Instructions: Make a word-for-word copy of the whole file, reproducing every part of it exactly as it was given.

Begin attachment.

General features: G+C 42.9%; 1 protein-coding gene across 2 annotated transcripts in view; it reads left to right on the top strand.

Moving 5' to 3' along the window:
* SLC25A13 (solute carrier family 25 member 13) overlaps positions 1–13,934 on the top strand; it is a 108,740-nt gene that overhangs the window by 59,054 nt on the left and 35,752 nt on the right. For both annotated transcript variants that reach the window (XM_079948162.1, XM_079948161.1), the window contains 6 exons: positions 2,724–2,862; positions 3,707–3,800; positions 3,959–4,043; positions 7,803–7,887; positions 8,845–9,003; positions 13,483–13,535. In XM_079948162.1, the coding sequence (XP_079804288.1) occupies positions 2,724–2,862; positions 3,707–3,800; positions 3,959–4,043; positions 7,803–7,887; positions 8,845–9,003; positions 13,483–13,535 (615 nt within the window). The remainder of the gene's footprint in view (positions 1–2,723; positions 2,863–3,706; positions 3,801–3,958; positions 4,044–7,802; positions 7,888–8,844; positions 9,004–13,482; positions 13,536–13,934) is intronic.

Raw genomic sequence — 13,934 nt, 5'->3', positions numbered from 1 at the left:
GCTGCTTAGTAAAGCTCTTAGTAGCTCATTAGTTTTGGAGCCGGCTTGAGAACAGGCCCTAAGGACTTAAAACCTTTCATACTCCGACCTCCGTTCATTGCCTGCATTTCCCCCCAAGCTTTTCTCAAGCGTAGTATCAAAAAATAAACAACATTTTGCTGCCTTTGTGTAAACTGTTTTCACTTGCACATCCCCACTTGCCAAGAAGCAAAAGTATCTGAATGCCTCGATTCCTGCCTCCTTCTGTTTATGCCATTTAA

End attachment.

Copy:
General features: G+C 42.9%; 1 protein-coding gene across 2 annotated transcripts in view; it reads left to right on the top strand.

Moving 5' to 3' along the window:
* SLC25A13 (solute carrier family 25 member 13) overlaps positions 1–13,934 on the top strand; it is a 108,740-nt gene that overhangs the window by 59,054 nt on the left and 35,752 nt on the right. For both annotated transcript variants that reach the window (XM_079948162.1, XM_079948161.1), the window contains 6 exons: positions 2,724–2,862; positions 3,707–3,800; positions 3,959–4,043; positions 7,803–7,887; positions 8,845–9,003; positions 13,483–13,535. In XM_079948162.1, the coding sequence (XP_079804288.1) occupies positions 2,724–2,862; positions 3,707–3,800; positions 3,959–4,043; positions 7,803–7,887; positions 8,845–9,003; positions 13,483–13,535 (615 nt within the window). The remainder of the gene's footprint in view (positions 1–2,723; positions 2,863–3,706; positions 3,801–3,958; positions 4,044–7,802; positions 7,888–8,844; positions 9,004–13,482; positions 13,536–13,934) is intronic.

Raw genomic sequence — 13,934 nt, 5'->3', positions numbered from 1 at the left:
GCTGCTTAGTAAAGCTCTTAGTAGCTCATTAGTTTTGGAGCCGGCTTGAGAACAGGCCCTAAGGACTTAAAACCTTTCATACTCCGACCTCCGTTCATTGCCTGCATTTCCCCCCAAGCTTTTCTCAAGCGTAGTATCAAAAAATAAACAACATTTTGCTGCCTTTGTGTAAACTGTTTTCACTTGCACATCCCCACTTGCCAAGAAGCAAAAGTATCTGAATGCCTCGATTCCTGCCTCCTTCTGTTTATGCCATTTAA